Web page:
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J Gen Virol. 2006 Nov;87(Pt 11):3317-27.

Quantitative analysis of poliomyelitis-like paralysis in mice induced by a poliovirus replicon.

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Department of Virology II, National Institute of Infectious Diseases, 4-7-1 Gakuen, Musashimurayama-shi, Tokyo 208-0011, Japan.


Poliovirus (PV) infection causes severe paralysis, typically of the legs, by destruction of the motor neurons in the spinal cord. In this study, the relationship between PV replication in the spinal cord, damage in the motor neurons and poliomyelitis-like paralysis was analysed in transgenic mice expressing the human PV receptor (TgPVR21). First, a PV replicon encoding firefly luciferase in place of the capsid genes (PV-Fluc mc) was trans-encapsidated in 293T cells and the trans-encapsidated PV-Fluc mc (TE-PV-Fluc mc) was then inoculated into the spinal cords of TgPVR21 mice. TE-PV-Fluc mc was recovered with a titre of 6.3 x 10(7) infectious units ml(-1), which was comparable to those of PV1 strains. TgPVR21 mice inoculated with TE-PV-Fluc mc showed non-lethal paralysis of the hindlimbs, with severity ranging from a decline in grip strength to complete flaccid paralysis. The replication of TE-PV-Fluc mc in the spinal cord reached peak levels at 10 h post-inoculation (p.i.), followed by the appearance of paralysis at as early as 12 h p.i., reaching a plateau at 16 h p.i. Histological analysis showed a correlation between the lesion and the severity of the clinical symptoms in most mice. However, severe paralysis could also be observed with an apparently low lesion score, where as few as 5.3 x 10(2) motor neurons (1.4 % of the susceptible cells in the lumbar cord) were infected by TE-PV-Fluc mc. These results indicate that PV replication in a small population of the motor neurons was critical for severe residual poliomyelitis-like paralysis in TgPVR21 mice.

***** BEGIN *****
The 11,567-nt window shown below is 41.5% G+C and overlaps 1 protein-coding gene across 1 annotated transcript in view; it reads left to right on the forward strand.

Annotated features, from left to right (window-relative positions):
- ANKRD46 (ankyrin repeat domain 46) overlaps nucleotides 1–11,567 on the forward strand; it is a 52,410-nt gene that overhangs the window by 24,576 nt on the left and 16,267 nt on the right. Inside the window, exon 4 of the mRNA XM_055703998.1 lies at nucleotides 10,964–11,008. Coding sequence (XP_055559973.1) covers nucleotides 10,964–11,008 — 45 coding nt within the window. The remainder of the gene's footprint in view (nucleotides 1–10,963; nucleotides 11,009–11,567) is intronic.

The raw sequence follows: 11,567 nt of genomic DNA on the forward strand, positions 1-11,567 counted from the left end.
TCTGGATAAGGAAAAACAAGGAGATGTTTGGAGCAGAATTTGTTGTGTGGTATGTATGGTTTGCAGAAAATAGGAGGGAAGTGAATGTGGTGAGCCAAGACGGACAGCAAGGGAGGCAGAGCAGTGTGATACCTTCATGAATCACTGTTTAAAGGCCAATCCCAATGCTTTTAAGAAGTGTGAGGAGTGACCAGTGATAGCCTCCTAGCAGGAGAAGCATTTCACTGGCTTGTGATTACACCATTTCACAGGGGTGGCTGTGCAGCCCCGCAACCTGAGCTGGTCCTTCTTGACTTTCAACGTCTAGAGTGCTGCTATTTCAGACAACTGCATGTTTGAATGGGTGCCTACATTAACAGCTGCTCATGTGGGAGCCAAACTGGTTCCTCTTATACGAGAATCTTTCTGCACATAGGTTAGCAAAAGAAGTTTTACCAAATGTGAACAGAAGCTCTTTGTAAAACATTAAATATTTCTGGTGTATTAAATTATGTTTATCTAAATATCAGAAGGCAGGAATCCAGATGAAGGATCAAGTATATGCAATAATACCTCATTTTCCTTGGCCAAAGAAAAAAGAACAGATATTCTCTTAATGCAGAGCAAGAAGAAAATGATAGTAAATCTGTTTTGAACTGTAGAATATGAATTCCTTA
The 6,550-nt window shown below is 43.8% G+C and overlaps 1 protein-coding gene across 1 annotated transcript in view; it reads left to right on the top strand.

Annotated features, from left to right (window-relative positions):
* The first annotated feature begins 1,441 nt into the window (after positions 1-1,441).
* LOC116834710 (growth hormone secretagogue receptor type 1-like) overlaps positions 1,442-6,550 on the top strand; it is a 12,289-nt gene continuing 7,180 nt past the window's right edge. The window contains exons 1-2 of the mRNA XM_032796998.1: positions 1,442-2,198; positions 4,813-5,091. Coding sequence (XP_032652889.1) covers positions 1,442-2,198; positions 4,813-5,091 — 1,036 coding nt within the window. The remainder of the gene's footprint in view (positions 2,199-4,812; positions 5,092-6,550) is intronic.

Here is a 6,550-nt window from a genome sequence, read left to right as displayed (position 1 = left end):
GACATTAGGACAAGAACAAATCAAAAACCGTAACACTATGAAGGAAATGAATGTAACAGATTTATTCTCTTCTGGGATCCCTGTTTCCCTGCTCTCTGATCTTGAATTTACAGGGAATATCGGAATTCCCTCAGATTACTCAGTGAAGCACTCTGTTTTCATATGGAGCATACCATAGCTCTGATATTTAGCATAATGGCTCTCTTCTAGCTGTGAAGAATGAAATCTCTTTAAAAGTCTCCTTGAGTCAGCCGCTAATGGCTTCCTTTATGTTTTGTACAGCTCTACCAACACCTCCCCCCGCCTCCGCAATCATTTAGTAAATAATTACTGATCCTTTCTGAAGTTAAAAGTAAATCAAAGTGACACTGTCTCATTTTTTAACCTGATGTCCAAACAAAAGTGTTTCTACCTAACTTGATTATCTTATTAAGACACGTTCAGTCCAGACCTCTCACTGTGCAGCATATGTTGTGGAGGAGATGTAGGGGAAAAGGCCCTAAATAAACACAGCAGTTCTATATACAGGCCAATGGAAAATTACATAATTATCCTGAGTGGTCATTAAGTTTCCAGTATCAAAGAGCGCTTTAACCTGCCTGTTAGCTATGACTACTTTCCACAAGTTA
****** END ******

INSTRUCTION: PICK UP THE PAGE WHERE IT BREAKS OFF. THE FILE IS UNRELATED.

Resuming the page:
[Indexed for MEDLINE]

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